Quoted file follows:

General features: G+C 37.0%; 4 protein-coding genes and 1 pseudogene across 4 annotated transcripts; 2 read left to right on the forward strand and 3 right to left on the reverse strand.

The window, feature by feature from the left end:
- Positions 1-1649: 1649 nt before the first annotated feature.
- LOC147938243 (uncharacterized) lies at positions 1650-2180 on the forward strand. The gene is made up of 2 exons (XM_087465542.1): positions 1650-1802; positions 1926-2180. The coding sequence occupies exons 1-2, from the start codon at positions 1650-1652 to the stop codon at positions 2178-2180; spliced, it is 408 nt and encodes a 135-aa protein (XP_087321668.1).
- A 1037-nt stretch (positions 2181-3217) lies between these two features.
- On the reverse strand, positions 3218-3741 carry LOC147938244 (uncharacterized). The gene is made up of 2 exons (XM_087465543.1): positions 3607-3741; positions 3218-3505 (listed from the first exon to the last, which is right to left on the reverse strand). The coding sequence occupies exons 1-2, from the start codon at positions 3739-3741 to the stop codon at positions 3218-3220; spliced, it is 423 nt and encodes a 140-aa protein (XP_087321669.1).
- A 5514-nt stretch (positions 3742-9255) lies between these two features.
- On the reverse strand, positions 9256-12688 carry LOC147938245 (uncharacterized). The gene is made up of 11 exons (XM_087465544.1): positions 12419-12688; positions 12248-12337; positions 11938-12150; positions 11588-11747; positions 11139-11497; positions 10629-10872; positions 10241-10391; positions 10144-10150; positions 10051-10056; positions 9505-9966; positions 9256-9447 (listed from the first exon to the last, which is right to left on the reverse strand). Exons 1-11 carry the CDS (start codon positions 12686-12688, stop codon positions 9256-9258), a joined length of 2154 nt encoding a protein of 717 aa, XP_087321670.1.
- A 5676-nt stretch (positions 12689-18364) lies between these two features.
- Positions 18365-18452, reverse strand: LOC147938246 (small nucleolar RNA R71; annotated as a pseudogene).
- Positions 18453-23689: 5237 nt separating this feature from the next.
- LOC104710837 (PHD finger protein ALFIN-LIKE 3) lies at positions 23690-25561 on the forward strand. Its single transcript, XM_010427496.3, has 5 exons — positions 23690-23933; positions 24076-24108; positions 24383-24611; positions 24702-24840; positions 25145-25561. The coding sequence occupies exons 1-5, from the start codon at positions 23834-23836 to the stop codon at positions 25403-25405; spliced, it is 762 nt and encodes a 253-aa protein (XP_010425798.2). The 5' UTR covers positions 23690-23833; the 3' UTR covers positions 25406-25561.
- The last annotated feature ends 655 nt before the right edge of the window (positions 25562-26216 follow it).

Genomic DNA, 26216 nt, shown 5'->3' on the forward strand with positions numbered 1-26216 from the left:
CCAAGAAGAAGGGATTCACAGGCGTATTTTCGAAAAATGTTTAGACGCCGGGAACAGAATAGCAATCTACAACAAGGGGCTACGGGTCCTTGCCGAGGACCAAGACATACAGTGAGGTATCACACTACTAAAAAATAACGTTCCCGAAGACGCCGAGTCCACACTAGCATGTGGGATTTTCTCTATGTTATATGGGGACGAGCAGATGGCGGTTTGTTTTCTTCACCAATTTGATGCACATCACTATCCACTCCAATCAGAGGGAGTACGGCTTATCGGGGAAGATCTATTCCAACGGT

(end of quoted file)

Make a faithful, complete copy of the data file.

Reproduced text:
General features: G+C 37.0%; 4 protein-coding genes and 1 pseudogene across 4 annotated transcripts; 2 read left to right on the forward strand and 3 right to left on the reverse strand.

The window, feature by feature from the left end:
- Positions 1-1649: 1649 nt before the first annotated feature.
- LOC147938243 (uncharacterized) lies at positions 1650-2180 on the forward strand. The gene is made up of 2 exons (XM_087465542.1): positions 1650-1802; positions 1926-2180. The coding sequence occupies exons 1-2, from the start codon at positions 1650-1652 to the stop codon at positions 2178-2180; spliced, it is 408 nt and encodes a 135-aa protein (XP_087321668.1).
- A 1037-nt stretch (positions 2181-3217) lies between these two features.
- On the reverse strand, positions 3218-3741 carry LOC147938244 (uncharacterized). The gene is made up of 2 exons (XM_087465543.1): positions 3607-3741; positions 3218-3505 (listed from the first exon to the last, which is right to left on the reverse strand). The coding sequence occupies exons 1-2, from the start codon at positions 3739-3741 to the stop codon at positions 3218-3220; spliced, it is 423 nt and encodes a 140-aa protein (XP_087321669.1).
- A 5514-nt stretch (positions 3742-9255) lies between these two features.
- On the reverse strand, positions 9256-12688 carry LOC147938245 (uncharacterized). The gene is made up of 11 exons (XM_087465544.1): positions 12419-12688; positions 12248-12337; positions 11938-12150; positions 11588-11747; positions 11139-11497; positions 10629-10872; positions 10241-10391; positions 10144-10150; positions 10051-10056; positions 9505-9966; positions 9256-9447 (listed from the first exon to the last, which is right to left on the reverse strand). Exons 1-11 carry the CDS (start codon positions 12686-12688, stop codon positions 9256-9258), a joined length of 2154 nt encoding a protein of 717 aa, XP_087321670.1.
- A 5676-nt stretch (positions 12689-18364) lies between these two features.
- Positions 18365-18452, reverse strand: LOC147938246 (small nucleolar RNA R71; annotated as a pseudogene).
- Positions 18453-23689: 5237 nt separating this feature from the next.
- LOC104710837 (PHD finger protein ALFIN-LIKE 3) lies at positions 23690-25561 on the forward strand. Its single transcript, XM_010427496.3, has 5 exons — positions 23690-23933; positions 24076-24108; positions 24383-24611; positions 24702-24840; positions 25145-25561. The coding sequence occupies exons 1-5, from the start codon at positions 23834-23836 to the stop codon at positions 25403-25405; spliced, it is 762 nt and encodes a 253-aa protein (XP_010425798.2). The 5' UTR covers positions 23690-23833; the 3' UTR covers positions 25406-25561.
- The last annotated feature ends 655 nt before the right edge of the window (positions 25562-26216 follow it).

Genomic DNA, 26216 nt, shown 5'->3' on the forward strand with positions numbered 1-26216 from the left:
CCAAGAAGAAGGGATTCACAGGCGTATTTTCGAAAAATGTTTAGACGCCGGGAACAGAATAGCAATCTACAACAAGGGGCTACGGGTCCTTGCCGAGGACCAAGACATACAGTGAGGTATCACACTACTAAAAAATAACGTTCCCGAAGACGCCGAGTCCACACTAGCATGTGGGATTTTCTCTATGTTATATGGGGACGAGCAGATGGCGGTTTGTTTTCTTCACCAATTTGATGCACATCACTATCCACTCCAATCAGAGGGAGTACGGCTTATCGGGGAAGATCTATTCCAACGGT